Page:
Andrew Gimson’s PMQs sketch: The underdog comes out fighting and attacks his opponent as a hypocrite for hire

26 Jan

A crowded House, a buzz of anticipation. What show they had come to see?

A man in trouble. The police have been called. He has been holding, or attending, parties which were against the rules.

It is even said that cake has been involved. The neighbours on the other side of the street, led by a distinguished lawyer called Sir Keir Starmer, are up in arms.

They compete with each other to condemn the accused man. By his shameless conduct, he has brought shame on the whole community.

He has polluted the very air that he breathes and muddied the pure waters of truth. He must resign forthwith and in an ideal world would be replaced at once by Sir Keir. So say these crusaders for decency and honour.

What is the demeanour of the accused? Does he look beaten or ashamed? Has the fight gone out of him?

No. Boris Johnson looks as if he is enjoying himself. As any heavyweight parliamentarian must, he loves going out in rough weather, the rougher the better.

Today is rough. The Speaker, Sir Lindsay Hoyle, repeatedly calls the House to order. He says their constituents want to hear what the contestants are saying.

We are not sure this is entirely true. Many will have turned on the telly to see a fight, the bloodier the better.

And for there to be a proper fight, a proper spectacle, it is essential that the wounded contestant, the Prime Minister, demonstrates fighting spirit.

Which he does. He comes out swinging. Though bleeding from innumerable arrows, he takes a series of mighty swings at his opponent, who has been “relentlessly opportunistic”, “flip-flopped from one side to the other” throughout the pandemic, and worst of all is “a lawyer, not a leader”.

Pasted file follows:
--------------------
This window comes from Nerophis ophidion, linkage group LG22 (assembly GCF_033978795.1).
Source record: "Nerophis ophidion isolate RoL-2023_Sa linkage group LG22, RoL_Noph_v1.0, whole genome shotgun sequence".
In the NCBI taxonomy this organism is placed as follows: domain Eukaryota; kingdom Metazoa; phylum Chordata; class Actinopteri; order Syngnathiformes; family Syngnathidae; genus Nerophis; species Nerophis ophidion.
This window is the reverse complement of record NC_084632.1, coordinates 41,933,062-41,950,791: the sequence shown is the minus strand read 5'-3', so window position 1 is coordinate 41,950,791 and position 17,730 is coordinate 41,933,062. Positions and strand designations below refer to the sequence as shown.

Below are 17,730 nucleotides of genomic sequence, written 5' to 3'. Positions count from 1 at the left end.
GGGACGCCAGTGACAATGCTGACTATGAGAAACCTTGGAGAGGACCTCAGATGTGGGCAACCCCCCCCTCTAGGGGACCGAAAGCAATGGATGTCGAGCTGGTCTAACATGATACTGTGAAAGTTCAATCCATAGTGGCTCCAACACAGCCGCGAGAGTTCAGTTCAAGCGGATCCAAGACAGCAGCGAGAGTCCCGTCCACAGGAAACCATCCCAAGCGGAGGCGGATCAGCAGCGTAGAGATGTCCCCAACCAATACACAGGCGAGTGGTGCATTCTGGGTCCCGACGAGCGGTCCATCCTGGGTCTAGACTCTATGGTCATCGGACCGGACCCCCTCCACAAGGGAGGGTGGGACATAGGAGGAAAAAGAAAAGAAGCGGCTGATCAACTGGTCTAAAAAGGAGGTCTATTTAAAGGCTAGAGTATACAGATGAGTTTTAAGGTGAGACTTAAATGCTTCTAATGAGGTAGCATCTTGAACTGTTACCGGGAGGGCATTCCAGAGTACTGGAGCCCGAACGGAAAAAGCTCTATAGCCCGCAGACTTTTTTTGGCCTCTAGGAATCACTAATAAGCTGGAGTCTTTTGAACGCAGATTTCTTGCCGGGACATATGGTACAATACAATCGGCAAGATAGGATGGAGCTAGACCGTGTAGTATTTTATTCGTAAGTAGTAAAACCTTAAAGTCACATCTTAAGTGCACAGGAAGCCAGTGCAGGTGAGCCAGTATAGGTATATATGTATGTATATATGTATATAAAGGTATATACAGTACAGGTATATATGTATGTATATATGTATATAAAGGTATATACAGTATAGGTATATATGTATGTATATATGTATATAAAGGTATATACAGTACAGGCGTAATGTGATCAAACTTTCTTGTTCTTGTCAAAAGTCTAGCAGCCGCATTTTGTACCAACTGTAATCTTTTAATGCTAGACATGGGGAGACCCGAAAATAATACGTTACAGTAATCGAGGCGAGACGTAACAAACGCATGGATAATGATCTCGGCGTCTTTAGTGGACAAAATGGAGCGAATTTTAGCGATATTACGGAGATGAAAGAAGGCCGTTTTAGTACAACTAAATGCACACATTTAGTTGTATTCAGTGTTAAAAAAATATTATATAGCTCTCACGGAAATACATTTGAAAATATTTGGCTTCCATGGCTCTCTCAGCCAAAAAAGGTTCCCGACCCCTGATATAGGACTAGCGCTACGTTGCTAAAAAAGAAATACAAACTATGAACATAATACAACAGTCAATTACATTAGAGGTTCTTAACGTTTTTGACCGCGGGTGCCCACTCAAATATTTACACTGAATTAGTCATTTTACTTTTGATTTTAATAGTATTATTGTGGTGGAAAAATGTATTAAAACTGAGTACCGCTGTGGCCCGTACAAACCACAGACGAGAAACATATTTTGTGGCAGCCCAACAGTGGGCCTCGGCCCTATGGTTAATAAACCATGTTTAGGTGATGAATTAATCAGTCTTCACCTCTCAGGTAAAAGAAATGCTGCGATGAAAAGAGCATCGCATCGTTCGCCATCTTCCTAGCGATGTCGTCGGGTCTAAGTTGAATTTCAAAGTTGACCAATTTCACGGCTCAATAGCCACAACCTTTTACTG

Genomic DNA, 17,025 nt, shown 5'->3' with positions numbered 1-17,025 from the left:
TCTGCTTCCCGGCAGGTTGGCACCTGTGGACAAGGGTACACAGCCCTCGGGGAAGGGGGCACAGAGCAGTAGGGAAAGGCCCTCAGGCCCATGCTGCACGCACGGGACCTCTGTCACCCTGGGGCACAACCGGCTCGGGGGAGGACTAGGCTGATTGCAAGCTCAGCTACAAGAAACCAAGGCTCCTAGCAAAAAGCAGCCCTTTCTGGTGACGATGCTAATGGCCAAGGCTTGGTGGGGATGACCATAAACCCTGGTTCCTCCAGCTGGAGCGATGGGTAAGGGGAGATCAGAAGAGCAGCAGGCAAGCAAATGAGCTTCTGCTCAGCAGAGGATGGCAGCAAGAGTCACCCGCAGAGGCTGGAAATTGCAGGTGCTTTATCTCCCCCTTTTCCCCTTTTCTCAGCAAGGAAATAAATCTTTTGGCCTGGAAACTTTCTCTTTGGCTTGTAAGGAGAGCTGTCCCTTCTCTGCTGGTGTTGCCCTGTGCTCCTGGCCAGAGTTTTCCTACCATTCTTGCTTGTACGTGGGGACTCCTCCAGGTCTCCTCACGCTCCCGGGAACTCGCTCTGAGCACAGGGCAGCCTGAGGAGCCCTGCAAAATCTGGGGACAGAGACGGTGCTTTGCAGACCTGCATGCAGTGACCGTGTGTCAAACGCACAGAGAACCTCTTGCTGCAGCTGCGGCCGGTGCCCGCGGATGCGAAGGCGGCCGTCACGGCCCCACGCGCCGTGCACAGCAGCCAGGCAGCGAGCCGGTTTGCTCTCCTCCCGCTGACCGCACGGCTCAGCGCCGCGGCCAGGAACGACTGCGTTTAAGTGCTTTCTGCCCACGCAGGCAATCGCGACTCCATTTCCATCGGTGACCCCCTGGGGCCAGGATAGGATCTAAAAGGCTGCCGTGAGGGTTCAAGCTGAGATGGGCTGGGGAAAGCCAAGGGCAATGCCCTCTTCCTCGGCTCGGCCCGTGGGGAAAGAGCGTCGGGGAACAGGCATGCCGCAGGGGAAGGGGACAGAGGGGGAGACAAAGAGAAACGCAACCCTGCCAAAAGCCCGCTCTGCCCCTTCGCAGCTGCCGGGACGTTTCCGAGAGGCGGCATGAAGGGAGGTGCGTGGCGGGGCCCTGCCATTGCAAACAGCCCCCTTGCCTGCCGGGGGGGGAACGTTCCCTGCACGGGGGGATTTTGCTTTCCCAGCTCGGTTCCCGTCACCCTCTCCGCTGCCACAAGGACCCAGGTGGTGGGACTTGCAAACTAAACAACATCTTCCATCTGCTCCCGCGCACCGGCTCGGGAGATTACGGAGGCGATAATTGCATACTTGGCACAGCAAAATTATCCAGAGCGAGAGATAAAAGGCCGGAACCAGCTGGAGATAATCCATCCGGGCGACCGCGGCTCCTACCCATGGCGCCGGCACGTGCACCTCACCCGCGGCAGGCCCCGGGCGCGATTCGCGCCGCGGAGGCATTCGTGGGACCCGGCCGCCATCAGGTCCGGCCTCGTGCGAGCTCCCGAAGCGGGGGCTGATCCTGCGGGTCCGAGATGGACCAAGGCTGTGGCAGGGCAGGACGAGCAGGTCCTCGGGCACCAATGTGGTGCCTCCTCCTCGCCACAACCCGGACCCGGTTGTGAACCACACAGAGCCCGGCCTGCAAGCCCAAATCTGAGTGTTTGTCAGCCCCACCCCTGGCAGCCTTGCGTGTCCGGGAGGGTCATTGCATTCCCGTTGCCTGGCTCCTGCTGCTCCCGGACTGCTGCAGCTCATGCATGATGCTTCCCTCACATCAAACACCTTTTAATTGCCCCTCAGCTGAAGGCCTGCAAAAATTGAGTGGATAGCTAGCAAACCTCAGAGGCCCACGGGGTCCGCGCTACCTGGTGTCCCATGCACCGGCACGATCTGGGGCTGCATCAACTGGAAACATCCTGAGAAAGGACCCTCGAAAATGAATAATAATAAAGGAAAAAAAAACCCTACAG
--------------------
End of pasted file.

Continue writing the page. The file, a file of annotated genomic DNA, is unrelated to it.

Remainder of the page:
Anyone who refuses to understand why that is an insult, and an effective one, will never understand Johnson’s appeal to the wider public.

People took to Twitter to name great men who had been lawyers: Gandhi, Mandela, Lincoln.

All beside the point. In English usage, a lawyer is a hypocrite for hire: someone who takes a fee and argues a case in a fancy manner without believing a word of it.

When Shakespeare’s line “let’s kill all the lawyers” is performed, whether or not it ought to be applauded is irrelevant, for it invariably is.

Here was Johnson reverting to his earliest and most successful persona: the man who takes on the Establishment and wins.

Lloyd Russell-Moyle (Lab, Brighton) struck back: “I would prefer to be led by a lawyer than a liar.”

The Speaker made him withdraw the word “liar”, which Russell-Moyle had used repeatedly, attributing it to his constituents rather than himself.

Johnson said Russell-Moyle didn’t know what he was talking about. But in fact this PMQs did much to clarify the struggle, and to reveal on which side people belong.

The Prime Minister stepped forward as a man who loves this country and is getting all the big calls about its future right. He portrayed his opponents as priggish, prating, moralistic hypocrites, or in common parlance as lawyers.

Everyone who watched the fight will have known instinctively who they wanted to win. In North London, they will have scored it for Sir Keir. In many other places, and indeed on the Tory benches, they will have scored it for Johnson.